The world’s first national park was Yellowstone, founded in 1872, when U.S. President Ulysses S. Grant signed it into existence. The idea quickly caught on, spreading around the world, and today, there are more than 1,000 national parks in over 100 nations, protecting places of natural beauty, geographic wonder, unique flora, and incredible fauna.
With so many beautiful places scattered across the globe, it’s tough to choose which natural wonders to visit first. From the blue glaciers of Torres del Paine to the great migration in the Serengeti and from the remote reaches of Fiordland National Park to the unique creatures of the Galápagos, these are just some of the most beautiful national parks in the world.
1. Yosemite National Park, USA
Yosemite was the first national park I ever visited in America. I was about 7 years old and can still remember the excitement I felt, with my face pressed up against the glass window of our cabin, watching the first bear I’d ever seen sauntering past our parked car.
Yosemite, located in the Sierra Nevada Mountains, approximately 170 miles east of San Francisco, is a World Heritage Site and home to some of the most unique rock formations in the United States. The park’s central feature is Yosemite Valley, famous for its spectacular waterfalls and its surrounding towering granite summits. Anyone who’s ever visited Yosemite will attest to its magic, especially after seeing Half Dome, El Capitan, and Inspiration Point. Hikers have more than 800 miles of spectacular hikes to choose from, and bikers can enjoy more than 12 miles of paved trails. Whichever route you take, aim to make your way eventually to Glacier Point for an exceptional view over the Yosemite Valley, and don’t forget to swing by one of the sequoia groves to gaze at the towering trees.
Even inexperienced hikers can enjoy Yosemite. Guided tours and climbing lessons are available from local adventure outfitters such as Yosemite Mountaineering School and Guide Service or Four Season Guides. Don’t expect to have the park to yourself. Approximately 4 million people visit Yosemite every year! But if you go at the right time, May and September being the best months, and start your day a little earlier than usual, you’ll still be able to enjoy this beautiful place. Do remember though that many roads and trails in Yosemite are closed for the majority of the year due to snow.
Pro Tip: Consider a stay at the historic Ahwahnee Hotel (closed from January 2, 2023, to March 2, 2023, for renovations), or for the more adventurous, there’s the High Sierra Camps (normally you apply for a spot through a lottery system, though the camps are closed for the 2022 season). Vintage-style Airstreams, luxury tents, and cabins are available to rent at AutoCamp located nearby the park, with a daily shuttle service operating to take you straight to Yosemite National Park.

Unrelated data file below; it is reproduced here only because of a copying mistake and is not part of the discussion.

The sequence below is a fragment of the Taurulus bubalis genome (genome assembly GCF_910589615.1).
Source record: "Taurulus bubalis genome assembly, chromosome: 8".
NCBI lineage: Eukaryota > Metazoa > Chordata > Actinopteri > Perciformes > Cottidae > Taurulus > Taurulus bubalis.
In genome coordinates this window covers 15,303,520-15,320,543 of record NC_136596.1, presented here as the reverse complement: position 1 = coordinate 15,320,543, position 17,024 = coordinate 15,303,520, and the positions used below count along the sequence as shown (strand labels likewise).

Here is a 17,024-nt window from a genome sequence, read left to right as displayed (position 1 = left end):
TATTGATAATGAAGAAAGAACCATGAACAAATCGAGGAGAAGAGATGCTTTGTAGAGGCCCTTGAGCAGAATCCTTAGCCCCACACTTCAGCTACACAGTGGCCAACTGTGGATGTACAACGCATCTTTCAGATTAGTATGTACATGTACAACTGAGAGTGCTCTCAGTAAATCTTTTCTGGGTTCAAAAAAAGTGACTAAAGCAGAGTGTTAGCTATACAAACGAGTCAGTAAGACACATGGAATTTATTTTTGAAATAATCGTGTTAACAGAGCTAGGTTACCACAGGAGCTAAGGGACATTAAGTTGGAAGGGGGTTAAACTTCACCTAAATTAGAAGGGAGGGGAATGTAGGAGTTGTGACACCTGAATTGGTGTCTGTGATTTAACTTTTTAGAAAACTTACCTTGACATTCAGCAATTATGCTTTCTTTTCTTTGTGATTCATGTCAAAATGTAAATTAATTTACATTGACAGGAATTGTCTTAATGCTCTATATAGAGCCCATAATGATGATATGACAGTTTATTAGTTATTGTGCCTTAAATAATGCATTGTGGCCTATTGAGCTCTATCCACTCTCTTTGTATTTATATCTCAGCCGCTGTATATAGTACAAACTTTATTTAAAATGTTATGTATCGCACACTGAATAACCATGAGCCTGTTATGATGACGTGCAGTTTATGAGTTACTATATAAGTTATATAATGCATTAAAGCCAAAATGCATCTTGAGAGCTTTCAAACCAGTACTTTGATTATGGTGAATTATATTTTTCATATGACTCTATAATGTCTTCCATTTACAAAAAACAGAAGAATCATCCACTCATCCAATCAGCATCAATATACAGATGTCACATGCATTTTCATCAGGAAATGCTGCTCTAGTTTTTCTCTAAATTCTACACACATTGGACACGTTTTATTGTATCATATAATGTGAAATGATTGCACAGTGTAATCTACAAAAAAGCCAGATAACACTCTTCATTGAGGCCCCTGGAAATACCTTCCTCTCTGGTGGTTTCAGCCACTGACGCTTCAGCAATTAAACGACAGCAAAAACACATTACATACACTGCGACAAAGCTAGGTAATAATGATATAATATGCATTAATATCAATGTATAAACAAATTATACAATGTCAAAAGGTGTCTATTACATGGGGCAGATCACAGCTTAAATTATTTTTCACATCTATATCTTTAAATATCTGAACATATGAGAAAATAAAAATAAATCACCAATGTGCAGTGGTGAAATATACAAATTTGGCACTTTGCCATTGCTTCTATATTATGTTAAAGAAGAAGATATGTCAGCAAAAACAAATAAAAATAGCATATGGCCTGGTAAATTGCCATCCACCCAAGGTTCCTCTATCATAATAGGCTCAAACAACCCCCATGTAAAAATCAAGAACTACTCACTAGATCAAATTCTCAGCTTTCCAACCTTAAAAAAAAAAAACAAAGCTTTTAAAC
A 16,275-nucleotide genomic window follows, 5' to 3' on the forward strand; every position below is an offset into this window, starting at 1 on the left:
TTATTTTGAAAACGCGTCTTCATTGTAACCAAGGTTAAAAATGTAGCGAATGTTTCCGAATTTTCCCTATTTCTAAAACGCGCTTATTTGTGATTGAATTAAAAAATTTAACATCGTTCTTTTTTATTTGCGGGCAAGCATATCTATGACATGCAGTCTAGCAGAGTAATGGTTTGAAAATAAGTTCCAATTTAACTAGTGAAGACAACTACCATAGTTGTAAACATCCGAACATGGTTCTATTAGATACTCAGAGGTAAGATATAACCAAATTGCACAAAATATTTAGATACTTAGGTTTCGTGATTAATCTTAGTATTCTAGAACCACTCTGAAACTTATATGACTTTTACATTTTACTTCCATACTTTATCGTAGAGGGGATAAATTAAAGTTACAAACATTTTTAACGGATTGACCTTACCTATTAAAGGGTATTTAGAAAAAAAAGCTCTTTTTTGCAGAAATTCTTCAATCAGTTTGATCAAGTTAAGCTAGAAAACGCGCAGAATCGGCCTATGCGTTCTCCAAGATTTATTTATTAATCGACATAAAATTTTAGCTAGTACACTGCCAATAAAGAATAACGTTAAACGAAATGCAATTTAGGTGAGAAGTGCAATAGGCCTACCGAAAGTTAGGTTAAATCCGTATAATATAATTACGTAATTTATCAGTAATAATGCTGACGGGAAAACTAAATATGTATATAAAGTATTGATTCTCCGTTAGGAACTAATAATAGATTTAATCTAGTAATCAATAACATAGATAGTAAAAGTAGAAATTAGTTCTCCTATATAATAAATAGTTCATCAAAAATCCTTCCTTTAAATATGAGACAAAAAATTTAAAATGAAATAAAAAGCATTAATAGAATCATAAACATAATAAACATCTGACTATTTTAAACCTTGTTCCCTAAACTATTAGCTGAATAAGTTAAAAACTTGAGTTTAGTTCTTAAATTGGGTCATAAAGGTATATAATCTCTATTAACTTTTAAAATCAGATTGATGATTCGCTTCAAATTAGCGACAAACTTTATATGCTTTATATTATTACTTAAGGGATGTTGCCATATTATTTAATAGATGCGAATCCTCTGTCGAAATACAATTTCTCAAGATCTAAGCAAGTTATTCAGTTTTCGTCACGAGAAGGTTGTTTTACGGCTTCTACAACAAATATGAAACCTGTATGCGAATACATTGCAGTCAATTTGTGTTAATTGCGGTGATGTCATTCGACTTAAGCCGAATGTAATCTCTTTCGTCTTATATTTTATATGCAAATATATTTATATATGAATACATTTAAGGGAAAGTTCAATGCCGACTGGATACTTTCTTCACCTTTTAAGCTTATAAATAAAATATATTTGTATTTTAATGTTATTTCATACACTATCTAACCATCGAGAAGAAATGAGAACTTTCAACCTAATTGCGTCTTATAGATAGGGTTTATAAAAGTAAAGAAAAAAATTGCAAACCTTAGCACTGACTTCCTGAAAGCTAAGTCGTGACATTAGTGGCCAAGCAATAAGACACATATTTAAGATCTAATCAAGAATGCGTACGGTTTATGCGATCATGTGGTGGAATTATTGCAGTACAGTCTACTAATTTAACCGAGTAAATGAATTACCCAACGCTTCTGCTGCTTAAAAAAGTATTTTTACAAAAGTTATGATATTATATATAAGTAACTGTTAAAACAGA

2. Serengeti National Park, Tanzania
Another bucket list destination is Tanzania’s oldest and most popular national park, the Serengeti. This magnificent game park and World Heritage Site sprawls across 5,700 square miles of northern Tanzania and overflows into Kenya’s Maasai Mara; this is one of the most fantastic wildlife-watching spots on Earth. The Serengeti is home to the annual Great Migration, when 2 million wildebeests and hundreds of thousands of zebras and antelope — often in columns 25 miles long and pursued by a plethora of predators — cross the crocodile-infested Grumeti River from June to July en route to Kenya’s Masai Mara in a 1,200-mile odyssey. Another great time to visit is February, when there’s an incredible population explosion of wildebeest and zebra calves being born (8,000 are born daily). But the Serengeti is not just a great place to visit during the Great Migration, it has so much more to offer all year round, and it’s even better without the crowds.
Pro Tip: Indulge in a once-in-a-lifetime experience and take a hot air balloon safari with Serengeti Balloon Safaris for an unforgettable experience.
3. Torres Del Paine National Park, Chile
Surrounded by steep snow-capped mountains, turquoise alpine lakes, windswept plains, and icy glaciers, Chile’s Torres del Paine National Park, home to guanacos (a relative of the llama), foxes, and pumas, is truly a special place. Located in Chilean Patagonia, and named after the three granite “Towers of Paine” that are the main icon in the park, Torres del Paine is a world of blue glaciers, glistening lakes and fjords, and jagged mountain peaks. This is a fantastic destination for intrepid hikers, kayakers, mountain bikers, or indeed any adventurous traveler. Multi-day treks are “the thing” here, and while the most spectacular views require a bit of effort, anyone can enjoy the park’s main landmarks by driving around. Don’t miss the sunrise, when the horns of the Torres del Paine Massif turn purple and then red.